Interesting so it's a bit like houses older bones are better?

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1 hour ago, kaypsmith said:

In my opinion, if only two people will be traveling, why on earth would anyone need a slide? Just more to break. My coach is 42 feet long, has no slides, and there is more than enough room for the two of us and the four of the four legged critters.

In general for me it would be the openness or the wider space..

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Factor, older coach slides were built much more robust. You would think Technology would have advanced in a good way, it didn’t. When the economy tanked many manufacturers went belly up, their names were bought up by the big guys. That eliminated competition and they found ways to make things cheaper for increased profits. This is the case with almost everything that builds a current RV. That’s were the quality began to decline was also around 2007.

Manholt already covered the emissions technology disaster of 2007. 
I have to agree with Kay, if we had it our way a NO slide coach would be in our driveway now. Before slides manufacturers got good at making things fit for space savings, when slides came along they got careless. Great example, quite a few coaches when closed up you cannot access the bathroom or the kitchen. We pull off quite often to cook a meal and stretch out, bathroom breaks etc. if I had to open my slides to access stuff I wouldn’t have bought this one! I also don’t appreciate banging my head or crawling on my hands and knees to remove items from the basement storage when set up. That’s one reason this coach is only equipped with slides on the drivers side, that also gives me a huge awning to relax under.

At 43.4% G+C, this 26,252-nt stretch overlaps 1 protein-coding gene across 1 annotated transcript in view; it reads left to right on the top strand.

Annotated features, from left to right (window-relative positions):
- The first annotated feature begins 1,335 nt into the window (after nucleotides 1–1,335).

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New Prevost conversion is a couple of million.  Good used one, say 2002 is around $250k with 2 slides, generally both on driver side..google Legacy Coach or Bus-Stuff.

High End Coach = Newell, Newmark King Air, Tiffin Zephyr, American Coach Eagle or Heritage, Foretravel....All over $750k new!

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18 minutes ago, Factor said:

Didn't really know they were a thing..  

They are a big thing. Many of the founding members of FMCA owned bus conversions, and one of the first (maybe the first) commercial member was a co-founder of Custom Coach. Custom Coach was a trail blazer in the early years of the luxury motor home industry. You can read about the early days of Custom Coach here: https://www.farberspecialty.com/custom-luxury-vehicles/history

21 minutes ago, Factor said:

Aren't these like Millions of dollars

You'd think so, but you can usually find well-kept 15-20 year old Prevost coaches at decent prices. A couple of really nice Prevost conversions from the 90s recently sold for $50 or less, and they had many useful years left. But you are correct - new these things cost high dollars. Our 1974 coach cost around $225K when it was built, the equivalent of nearly a million today. Obviously we paid less, MUCH less.

27 minutes ago, Factor said: